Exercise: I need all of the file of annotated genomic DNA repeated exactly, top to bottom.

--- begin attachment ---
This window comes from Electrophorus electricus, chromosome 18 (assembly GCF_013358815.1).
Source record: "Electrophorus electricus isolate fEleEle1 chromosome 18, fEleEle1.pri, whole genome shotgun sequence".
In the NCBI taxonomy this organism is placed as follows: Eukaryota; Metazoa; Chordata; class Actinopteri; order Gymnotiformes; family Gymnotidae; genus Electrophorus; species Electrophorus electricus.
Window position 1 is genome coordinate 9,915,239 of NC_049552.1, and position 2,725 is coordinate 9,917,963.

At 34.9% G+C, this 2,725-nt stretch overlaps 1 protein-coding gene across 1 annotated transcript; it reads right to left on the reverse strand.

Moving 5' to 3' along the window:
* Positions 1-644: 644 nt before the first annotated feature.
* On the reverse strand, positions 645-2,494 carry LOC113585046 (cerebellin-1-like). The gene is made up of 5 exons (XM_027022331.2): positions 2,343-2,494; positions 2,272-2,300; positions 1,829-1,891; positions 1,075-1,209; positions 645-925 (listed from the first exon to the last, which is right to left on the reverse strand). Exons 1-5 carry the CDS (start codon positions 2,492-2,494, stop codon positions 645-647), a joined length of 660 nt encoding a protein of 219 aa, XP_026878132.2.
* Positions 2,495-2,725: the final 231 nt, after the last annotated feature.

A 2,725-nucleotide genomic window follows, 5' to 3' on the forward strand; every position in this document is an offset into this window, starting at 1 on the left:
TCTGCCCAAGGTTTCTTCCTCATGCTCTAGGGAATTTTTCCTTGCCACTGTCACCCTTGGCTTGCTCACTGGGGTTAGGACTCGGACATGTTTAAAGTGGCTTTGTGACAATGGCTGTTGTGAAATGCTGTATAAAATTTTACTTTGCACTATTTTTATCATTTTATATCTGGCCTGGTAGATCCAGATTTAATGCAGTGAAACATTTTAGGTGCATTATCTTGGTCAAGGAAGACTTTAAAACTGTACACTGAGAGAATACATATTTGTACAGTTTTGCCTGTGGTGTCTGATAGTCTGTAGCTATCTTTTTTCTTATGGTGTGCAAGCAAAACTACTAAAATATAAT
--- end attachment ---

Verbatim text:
This window comes from Electrophorus electricus, chromosome 18 (assembly GCF_013358815.1).
Source record: "Electrophorus electricus isolate fEleEle1 chromosome 18, fEleEle1.pri, whole genome shotgun sequence".
In the NCBI taxonomy this organism is placed as follows: Eukaryota; Metazoa; Chordata; class Actinopteri; order Gymnotiformes; family Gymnotidae; genus Electrophorus; species Electrophorus electricus.
Window position 1 is genome coordinate 9,915,239 of NC_049552.1, and position 2,725 is coordinate 9,917,963.

At 34.9% G+C, this 2,725-nt stretch overlaps 1 protein-coding gene across 1 annotated transcript; it reads right to left on the reverse strand.

Moving 5' to 3' along the window:
* Positions 1-644: 644 nt before the first annotated feature.
* On the reverse strand, positions 645-2,494 carry LOC113585046 (cerebellin-1-like). The gene is made up of 5 exons (XM_027022331.2): positions 2,343-2,494; positions 2,272-2,300; positions 1,829-1,891; positions 1,075-1,209; positions 645-925 (listed from the first exon to the last, which is right to left on the reverse strand). Exons 1-5 carry the CDS (start codon positions 2,492-2,494, stop codon positions 645-647), a joined length of 660 nt encoding a protein of 219 aa, XP_026878132.2.
* Positions 2,495-2,725: the final 231 nt, after the last annotated feature.

A 2,725-nucleotide genomic window follows, 5' to 3' on the forward strand; every position in this document is an offset into this window, starting at 1 on the left:
TCTGCCCAAGGTTTCTTCCTCATGCTCTAGGGAATTTTTCCTTGCCACTGTCACCCTTGGCTTGCTCACTGGGGTTAGGACTCGGACATGTTTAAAGTGGCTTTGTGACAATGGCTGTTGTGAAATGCTGTATAAAATTTTACTTTGCACTATTTTTATCATTTTATATCTGGCCTGGTAGATCCAGATTTAATGCAGTGAAACATTTTAGGTGCATTATCTTGGTCAAGGAAGACTTTAAAACTGTACACTGAGAGAATACATATTTGTACAGTTTTGCCTGTGGTGTCTGATAGTCTGTAGCTATCTTTTTTCTTATGGTGTGCAAGCAAAACTACTAAAATATAAT